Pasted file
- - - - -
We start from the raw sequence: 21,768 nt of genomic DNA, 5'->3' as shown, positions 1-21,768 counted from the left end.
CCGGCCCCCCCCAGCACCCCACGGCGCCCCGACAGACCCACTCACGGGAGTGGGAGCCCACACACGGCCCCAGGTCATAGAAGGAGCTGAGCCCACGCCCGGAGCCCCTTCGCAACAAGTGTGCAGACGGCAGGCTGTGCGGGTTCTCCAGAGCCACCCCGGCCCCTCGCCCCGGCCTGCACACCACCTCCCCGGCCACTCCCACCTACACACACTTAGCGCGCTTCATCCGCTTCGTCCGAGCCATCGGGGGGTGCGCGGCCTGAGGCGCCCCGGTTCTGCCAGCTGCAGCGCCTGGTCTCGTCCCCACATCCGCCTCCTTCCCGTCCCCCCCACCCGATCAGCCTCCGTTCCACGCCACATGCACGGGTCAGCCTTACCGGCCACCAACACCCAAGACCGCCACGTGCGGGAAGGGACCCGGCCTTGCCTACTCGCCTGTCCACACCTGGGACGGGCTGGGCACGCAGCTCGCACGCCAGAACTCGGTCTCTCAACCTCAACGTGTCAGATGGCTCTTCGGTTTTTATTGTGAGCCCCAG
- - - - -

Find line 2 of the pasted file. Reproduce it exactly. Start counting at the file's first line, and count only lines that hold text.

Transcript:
CCGGCCCCCCCCAGCACCCCACGGCGCCCCGACAGACCCACTCACGGGAGTGGGAGCCCACACACGGCCCCAGGTCATAGAAGGAGCTGAGCCCACGCCCGGAGCCCCTTCGCAACAAGTGTGCAGACGGCAGGCTGTGCGGGTTCTCCAGAGCCACCCCGGCCCCTCGCCCCGGCCTGCACACCACCTCCCCGGCCACTCCCACCTACACACACTTAGCGCGCTTCATCCGCTTCGTCCGAGCCATCGGGGGGTGCGCGGCCTGAGGCGCCCCGGTTCTGCCAGCTGCAGCGCCTGGTCTCGTCCCCACATCCGCCTCCTTCCCGTCCCCCCCACCCGATCAGCCTCCGTTCCACGCCACATGCACGGGTCAGCCTTACCGGCCACCAACACCCAAGACCGCCACGTGCGGGAAGGGACCCGGCCTTGCCTACTCGCCTGTCCACACCTGGGACGGGCTGGGCACGCAGCTCGCACGCCAGAACTCGGTCTCTCAACCTCAACGTGTCAGATGGCTCTTCGGTTTTTATTGTGAGCCCCAG